Is the New Godzilla an Environmentalist Parable?

Brow Beat
Slate's Culture Blog
Dec. 10 2013 2:33 PM

Is the New Godzilla an Environmentalist Parable?

Screenwriter Frank Darabont says Godzilla is a "terrifying force of nature."


Back in October, a teaser for the 2014 version of Godzilla featuring J. Robert Oppenheimer’s famous account of the first detonation of an atomic bomb leaked online. (Oppenheimer, you may recall, said the explosion reminded him of a line from the Bhagavad Gita: “Now I am become death, destroyer of worlds.”)

David Haglund David Haglund

David Haglund is a senior editor at Slate. He runs Brow Beat, Slate's culture blog.

That bit of promotional material suggested that perhaps this Godzilla, with its rather stunning cast—which includes David Strathairn, Bryan Cranston, Elizabeth Olsen, Juliette Binoche, Ken Watanabe, and more—would return in some way to the trauma that motivated the original: Hiroshima and Nagasaki.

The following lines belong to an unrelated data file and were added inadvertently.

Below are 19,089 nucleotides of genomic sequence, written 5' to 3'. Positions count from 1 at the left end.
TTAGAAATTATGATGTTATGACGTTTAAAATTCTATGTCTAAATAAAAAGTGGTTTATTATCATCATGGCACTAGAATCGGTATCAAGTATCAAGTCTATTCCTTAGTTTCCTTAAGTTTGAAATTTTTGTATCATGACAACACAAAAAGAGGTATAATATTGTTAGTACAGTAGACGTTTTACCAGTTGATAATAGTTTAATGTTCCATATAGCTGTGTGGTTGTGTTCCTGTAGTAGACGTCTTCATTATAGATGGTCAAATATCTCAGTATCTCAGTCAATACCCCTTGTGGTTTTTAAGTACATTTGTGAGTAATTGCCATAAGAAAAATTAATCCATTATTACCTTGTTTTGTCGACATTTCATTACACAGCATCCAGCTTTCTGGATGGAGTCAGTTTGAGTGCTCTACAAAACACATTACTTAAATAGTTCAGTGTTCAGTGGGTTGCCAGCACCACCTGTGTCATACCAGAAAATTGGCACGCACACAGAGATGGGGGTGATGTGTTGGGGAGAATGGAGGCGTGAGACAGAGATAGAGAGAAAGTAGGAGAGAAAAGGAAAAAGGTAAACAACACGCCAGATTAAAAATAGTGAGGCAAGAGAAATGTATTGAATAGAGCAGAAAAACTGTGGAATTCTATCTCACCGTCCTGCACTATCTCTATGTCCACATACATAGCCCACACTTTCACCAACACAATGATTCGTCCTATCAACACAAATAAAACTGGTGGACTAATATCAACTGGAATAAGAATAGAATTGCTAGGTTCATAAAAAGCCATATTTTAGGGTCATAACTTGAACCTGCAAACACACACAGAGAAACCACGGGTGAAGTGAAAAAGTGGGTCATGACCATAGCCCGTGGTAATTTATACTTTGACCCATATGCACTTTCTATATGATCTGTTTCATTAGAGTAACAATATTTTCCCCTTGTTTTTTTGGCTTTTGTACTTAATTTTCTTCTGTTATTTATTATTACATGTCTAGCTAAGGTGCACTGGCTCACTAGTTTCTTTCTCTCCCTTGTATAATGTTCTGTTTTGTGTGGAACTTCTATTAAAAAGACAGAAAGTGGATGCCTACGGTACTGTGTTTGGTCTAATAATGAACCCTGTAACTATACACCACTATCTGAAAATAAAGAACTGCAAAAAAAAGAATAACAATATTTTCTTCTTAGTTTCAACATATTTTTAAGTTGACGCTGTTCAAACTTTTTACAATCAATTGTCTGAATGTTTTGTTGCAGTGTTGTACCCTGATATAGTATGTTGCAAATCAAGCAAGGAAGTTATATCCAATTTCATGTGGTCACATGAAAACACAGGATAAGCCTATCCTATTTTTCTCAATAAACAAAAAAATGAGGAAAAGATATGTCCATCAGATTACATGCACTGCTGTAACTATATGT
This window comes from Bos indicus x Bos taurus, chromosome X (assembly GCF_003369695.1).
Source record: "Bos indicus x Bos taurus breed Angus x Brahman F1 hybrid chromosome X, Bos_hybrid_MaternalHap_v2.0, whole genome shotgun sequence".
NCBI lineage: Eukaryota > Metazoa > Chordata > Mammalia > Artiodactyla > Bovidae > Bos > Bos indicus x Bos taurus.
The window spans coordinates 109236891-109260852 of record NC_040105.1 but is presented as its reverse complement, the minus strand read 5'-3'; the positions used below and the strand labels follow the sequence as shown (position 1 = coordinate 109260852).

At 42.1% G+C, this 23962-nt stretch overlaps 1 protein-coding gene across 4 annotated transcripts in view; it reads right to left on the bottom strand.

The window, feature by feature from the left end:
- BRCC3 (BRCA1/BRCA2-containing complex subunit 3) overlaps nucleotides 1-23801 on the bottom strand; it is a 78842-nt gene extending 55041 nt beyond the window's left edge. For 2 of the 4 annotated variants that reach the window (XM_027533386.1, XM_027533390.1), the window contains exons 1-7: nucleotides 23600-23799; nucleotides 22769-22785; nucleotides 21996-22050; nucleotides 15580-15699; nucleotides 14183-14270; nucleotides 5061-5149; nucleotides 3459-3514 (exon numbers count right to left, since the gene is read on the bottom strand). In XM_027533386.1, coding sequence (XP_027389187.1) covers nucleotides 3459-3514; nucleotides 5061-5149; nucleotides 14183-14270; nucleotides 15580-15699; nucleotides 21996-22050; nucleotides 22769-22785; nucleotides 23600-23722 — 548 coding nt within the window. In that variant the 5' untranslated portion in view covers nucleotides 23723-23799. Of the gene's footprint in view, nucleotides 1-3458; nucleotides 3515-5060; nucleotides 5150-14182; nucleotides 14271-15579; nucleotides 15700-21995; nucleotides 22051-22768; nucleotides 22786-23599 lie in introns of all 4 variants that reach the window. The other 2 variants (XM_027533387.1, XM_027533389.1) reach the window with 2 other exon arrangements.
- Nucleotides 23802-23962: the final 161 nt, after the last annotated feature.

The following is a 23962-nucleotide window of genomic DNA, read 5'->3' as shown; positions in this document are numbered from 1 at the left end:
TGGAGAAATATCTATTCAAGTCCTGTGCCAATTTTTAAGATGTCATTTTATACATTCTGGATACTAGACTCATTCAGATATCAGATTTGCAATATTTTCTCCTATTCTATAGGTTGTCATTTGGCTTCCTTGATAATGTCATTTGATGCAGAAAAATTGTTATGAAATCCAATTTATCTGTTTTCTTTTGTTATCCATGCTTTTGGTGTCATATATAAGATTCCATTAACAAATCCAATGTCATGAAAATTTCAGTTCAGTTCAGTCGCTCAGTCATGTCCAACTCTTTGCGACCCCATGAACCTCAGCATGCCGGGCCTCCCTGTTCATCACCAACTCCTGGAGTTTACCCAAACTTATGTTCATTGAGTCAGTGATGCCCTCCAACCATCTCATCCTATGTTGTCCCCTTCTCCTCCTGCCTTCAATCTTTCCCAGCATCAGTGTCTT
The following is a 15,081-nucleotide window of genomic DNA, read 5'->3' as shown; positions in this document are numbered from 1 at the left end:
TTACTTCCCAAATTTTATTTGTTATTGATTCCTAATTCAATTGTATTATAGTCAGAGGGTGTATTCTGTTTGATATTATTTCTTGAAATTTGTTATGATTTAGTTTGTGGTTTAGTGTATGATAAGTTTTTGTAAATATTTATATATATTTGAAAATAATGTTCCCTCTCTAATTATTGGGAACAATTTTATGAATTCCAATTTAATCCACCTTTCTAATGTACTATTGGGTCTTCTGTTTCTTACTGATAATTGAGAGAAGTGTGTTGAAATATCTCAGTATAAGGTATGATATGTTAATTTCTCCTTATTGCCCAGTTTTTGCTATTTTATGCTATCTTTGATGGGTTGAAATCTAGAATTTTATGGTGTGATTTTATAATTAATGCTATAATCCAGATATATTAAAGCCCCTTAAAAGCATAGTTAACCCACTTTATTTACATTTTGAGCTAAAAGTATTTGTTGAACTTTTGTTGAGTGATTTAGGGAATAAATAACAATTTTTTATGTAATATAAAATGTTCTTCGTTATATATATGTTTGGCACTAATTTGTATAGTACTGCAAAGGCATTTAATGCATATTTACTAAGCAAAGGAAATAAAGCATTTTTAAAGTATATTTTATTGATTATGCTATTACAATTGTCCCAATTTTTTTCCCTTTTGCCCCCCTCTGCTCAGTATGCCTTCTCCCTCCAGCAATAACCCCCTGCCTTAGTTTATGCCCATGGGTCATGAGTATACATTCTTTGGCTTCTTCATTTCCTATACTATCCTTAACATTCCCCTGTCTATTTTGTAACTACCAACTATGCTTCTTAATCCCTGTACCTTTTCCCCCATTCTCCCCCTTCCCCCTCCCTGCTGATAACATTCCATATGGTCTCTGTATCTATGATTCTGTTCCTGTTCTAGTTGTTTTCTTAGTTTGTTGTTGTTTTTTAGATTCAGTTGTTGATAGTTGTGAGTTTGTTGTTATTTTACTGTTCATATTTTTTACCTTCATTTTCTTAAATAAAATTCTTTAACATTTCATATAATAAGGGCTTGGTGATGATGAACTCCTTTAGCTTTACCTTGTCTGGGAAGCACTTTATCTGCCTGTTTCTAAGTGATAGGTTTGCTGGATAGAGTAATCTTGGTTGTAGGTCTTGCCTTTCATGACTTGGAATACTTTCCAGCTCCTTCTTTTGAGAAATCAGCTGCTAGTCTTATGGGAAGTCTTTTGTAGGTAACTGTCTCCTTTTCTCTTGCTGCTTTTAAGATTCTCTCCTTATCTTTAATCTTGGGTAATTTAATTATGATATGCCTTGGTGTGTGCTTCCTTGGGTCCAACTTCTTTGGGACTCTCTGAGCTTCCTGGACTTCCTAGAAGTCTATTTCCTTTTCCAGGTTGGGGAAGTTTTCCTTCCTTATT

Now the first official trailer has arrived, and, well, maybe not so much.

This preview is similarly moody, but less distinctive: After that long (by trailer standards) opening in which men jump from a plane to the Godzilla-stomped ground below, we get a fairly familiar set of 21st-century action-movie tropes (explosion, concerned woman, puzzled scientist, fleeing children).

The monster, or what we can see of it, looks great, but the scattershot images don’t tell us much, just yet, about what kind of story director Gareth Edwards and screenwriter Frank Darabont hope to tell with the beast this time around. Darabont himself has said he sees Godzilla primarily as a “terrifying force of nature,” so perhaps this remake will have less to do with war and more to do with climate change.

Whatever the movie’s about, it’s set to premiere in May 2014.



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